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Photo credits: Jackson Walker

America’s military torched a fortified residential outpost along the Apalachicola River in Florida on July 27, 1816.

More than 300 members of Black African and Choctaw families enjoyed a home atmosphere and refuge at the outpost, which U.S. forces destroyed. Later, the Seminole Wars’ pivotal conflicts took place here. The United States and the Seminoles, members of a Native American tribe, that emerged in the area during the early 1700s, engaged in three connected military confrontations in Florida known as the Seminole Wars (sometimes referred to as the Florida Wars).

Through 1858, there were hostilities between both sides, with two tense intervals in between. Hostilities started about 1816. In comparison to all the so-called American Indian Wars, the Seminole Wars were the bloodiest and most costly to the country’s finances and human resources. The 1730s saw the start of the First Seminole War (1817–1818). Runaway Black slaves from the Carolinas had received protection from the Spaniards during that period.

However, Black people do not seem to have coexisted with native Floridians as late as 1774. Following that date, other escaped slaves from American plantations in other states started to arrive, mainly congregating around the Negro Fort on the Apalachicola River. White plantation owners viewed Blacks and Seminoles as a threat – to the system of slavery north of Spain’s designated boundary within American territory – whether they were free or runaways.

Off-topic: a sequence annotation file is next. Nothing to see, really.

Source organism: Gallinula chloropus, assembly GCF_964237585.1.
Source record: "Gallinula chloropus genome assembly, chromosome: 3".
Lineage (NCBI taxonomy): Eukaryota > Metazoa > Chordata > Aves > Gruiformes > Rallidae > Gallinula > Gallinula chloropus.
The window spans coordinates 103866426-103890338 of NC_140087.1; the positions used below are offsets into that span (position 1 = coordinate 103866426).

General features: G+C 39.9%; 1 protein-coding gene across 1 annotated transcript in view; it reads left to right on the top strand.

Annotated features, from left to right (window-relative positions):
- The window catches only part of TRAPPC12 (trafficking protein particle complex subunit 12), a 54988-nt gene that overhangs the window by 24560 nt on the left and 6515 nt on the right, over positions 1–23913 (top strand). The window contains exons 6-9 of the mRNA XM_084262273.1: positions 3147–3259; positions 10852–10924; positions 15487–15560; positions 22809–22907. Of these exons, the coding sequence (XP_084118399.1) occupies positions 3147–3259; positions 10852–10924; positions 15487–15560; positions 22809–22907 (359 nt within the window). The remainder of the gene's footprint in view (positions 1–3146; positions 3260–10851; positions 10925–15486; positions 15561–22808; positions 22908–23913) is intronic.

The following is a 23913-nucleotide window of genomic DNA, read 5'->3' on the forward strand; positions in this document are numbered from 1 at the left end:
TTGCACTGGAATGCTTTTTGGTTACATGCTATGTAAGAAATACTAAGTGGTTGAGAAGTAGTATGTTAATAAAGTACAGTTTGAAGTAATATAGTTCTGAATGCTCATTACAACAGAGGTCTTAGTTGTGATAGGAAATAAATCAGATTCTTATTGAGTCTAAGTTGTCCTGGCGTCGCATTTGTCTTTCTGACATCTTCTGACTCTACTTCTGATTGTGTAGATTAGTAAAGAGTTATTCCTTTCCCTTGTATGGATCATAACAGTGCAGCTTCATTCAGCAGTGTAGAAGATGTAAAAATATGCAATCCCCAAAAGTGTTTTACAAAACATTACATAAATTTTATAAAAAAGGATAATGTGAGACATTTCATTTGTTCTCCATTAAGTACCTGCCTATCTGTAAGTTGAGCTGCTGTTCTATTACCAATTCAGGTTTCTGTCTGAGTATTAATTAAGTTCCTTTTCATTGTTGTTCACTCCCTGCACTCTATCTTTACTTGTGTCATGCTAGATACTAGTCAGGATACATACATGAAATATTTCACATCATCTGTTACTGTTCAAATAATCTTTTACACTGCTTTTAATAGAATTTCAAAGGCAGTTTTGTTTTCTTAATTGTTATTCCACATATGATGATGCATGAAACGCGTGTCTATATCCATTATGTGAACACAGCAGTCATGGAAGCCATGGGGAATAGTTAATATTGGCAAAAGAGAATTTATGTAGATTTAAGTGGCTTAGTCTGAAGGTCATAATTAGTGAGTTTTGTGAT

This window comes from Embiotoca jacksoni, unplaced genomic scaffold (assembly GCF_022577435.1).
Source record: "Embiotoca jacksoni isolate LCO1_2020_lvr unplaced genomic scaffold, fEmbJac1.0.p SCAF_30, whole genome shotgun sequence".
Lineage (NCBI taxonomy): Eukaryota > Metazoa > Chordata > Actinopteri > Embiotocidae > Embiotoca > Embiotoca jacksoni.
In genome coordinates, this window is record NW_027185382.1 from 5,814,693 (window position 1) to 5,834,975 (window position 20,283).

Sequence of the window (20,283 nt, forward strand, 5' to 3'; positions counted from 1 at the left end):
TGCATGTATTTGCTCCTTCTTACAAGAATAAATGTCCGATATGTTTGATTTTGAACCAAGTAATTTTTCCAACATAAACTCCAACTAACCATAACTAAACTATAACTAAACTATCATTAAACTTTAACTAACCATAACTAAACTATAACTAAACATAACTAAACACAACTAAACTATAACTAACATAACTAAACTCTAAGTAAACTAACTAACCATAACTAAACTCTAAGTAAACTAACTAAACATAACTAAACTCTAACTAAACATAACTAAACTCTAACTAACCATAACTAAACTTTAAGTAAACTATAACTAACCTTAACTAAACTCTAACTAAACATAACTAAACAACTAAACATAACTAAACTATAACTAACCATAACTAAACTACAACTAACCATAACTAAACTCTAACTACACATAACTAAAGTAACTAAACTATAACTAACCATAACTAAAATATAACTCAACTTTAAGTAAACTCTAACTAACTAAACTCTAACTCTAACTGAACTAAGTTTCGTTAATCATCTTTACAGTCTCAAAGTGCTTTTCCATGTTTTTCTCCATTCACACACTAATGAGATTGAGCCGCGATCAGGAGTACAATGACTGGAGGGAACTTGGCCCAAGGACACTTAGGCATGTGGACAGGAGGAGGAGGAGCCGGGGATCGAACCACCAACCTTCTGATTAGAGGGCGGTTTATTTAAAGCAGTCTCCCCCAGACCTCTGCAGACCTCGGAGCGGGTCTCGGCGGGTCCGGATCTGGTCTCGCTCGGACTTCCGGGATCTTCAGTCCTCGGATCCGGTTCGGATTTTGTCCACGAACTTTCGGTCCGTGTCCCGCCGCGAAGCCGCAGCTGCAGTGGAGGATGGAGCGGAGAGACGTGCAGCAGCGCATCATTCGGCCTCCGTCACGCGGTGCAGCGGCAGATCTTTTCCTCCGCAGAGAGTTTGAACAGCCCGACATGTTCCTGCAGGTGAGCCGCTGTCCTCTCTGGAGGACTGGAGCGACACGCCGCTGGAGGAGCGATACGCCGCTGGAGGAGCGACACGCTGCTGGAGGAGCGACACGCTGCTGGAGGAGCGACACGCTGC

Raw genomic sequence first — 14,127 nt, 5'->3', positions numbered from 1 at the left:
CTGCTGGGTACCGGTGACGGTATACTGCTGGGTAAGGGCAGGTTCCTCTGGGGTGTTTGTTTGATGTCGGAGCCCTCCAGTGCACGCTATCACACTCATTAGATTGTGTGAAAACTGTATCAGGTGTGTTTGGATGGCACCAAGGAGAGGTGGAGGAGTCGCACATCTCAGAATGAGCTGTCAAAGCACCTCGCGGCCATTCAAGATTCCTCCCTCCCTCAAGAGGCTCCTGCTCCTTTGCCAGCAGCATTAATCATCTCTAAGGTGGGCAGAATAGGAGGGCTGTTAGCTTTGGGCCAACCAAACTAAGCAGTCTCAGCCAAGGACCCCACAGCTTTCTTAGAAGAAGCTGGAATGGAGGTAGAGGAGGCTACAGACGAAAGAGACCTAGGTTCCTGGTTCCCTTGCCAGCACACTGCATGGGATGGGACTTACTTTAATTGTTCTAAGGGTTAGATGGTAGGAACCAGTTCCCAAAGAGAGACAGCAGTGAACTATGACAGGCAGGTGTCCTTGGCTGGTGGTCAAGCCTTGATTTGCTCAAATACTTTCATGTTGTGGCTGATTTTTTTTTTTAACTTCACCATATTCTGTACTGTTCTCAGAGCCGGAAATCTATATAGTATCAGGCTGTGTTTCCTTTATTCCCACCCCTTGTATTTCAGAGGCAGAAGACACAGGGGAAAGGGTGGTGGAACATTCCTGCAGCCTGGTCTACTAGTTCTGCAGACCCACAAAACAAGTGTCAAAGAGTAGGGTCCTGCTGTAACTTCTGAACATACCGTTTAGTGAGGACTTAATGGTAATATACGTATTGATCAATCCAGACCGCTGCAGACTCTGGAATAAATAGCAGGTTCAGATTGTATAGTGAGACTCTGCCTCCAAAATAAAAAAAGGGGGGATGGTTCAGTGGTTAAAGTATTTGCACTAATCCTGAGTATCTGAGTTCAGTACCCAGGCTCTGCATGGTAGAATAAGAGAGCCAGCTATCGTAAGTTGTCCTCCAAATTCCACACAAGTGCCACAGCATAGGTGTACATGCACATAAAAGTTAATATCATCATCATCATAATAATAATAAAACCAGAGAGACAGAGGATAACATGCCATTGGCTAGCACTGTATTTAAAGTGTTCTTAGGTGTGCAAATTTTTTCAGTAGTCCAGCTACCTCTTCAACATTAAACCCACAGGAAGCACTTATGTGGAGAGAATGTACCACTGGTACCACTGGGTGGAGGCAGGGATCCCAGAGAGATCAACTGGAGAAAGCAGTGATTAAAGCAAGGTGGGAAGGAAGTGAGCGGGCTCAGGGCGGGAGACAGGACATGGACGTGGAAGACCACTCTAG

The White plantation owners, who were largely from Georgia and Mississippi, frequently charged the Seminoles with taking their slaves. Nevertheless, things were the other way around. Black slaves who served the Seminoles were being stolen by angry White mobs that ransacked Florida. The U.S. War Department issued an order on December 26, 1817, telling Andrew Jackson to assume command personally and subdue the Seminoles. Spanish Florida was invaded by General Andrew Jackson in retaliatory missions against the Seminoles, which outraged Spain.

Conflicts resulting from these incidents eventually prompted a war between the United States and Spain.

This content was originally published here.

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